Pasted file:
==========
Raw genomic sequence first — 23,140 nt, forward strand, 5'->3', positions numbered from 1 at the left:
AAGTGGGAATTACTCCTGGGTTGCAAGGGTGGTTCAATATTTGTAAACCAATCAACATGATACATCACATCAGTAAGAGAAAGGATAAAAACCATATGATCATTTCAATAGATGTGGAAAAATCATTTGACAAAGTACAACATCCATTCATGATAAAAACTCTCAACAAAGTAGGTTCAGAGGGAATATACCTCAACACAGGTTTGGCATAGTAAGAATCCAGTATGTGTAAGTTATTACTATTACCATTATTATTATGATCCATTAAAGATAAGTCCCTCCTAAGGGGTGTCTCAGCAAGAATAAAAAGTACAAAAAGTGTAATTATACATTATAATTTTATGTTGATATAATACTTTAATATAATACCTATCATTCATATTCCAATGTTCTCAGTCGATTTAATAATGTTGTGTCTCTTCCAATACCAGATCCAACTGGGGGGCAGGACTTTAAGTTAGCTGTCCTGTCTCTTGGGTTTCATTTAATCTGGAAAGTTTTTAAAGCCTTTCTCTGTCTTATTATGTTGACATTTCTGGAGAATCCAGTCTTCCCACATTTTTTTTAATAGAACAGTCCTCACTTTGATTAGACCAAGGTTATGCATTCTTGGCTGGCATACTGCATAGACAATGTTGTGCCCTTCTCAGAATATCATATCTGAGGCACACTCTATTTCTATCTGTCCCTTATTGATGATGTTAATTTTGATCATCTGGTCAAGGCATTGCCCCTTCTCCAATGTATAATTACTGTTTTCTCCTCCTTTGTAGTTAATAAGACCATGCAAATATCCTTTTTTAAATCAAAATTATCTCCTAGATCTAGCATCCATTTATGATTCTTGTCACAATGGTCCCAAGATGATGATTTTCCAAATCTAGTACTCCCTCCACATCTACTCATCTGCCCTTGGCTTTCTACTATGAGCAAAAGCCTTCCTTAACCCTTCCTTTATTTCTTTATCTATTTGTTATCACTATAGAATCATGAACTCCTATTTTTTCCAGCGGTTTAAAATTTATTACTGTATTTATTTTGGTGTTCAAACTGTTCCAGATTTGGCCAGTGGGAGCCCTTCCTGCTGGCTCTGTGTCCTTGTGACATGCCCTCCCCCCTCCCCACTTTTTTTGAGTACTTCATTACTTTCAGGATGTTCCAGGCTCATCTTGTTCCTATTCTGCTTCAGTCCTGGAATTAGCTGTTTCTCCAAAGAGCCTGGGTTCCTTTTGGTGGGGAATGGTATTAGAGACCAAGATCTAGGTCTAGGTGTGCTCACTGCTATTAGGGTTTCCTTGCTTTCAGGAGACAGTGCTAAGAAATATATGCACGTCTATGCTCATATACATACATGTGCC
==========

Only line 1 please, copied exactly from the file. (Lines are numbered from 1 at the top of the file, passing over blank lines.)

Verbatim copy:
Raw genomic sequence first — 23,140 nt, forward strand, 5'->3', positions numbered from 1 at the left: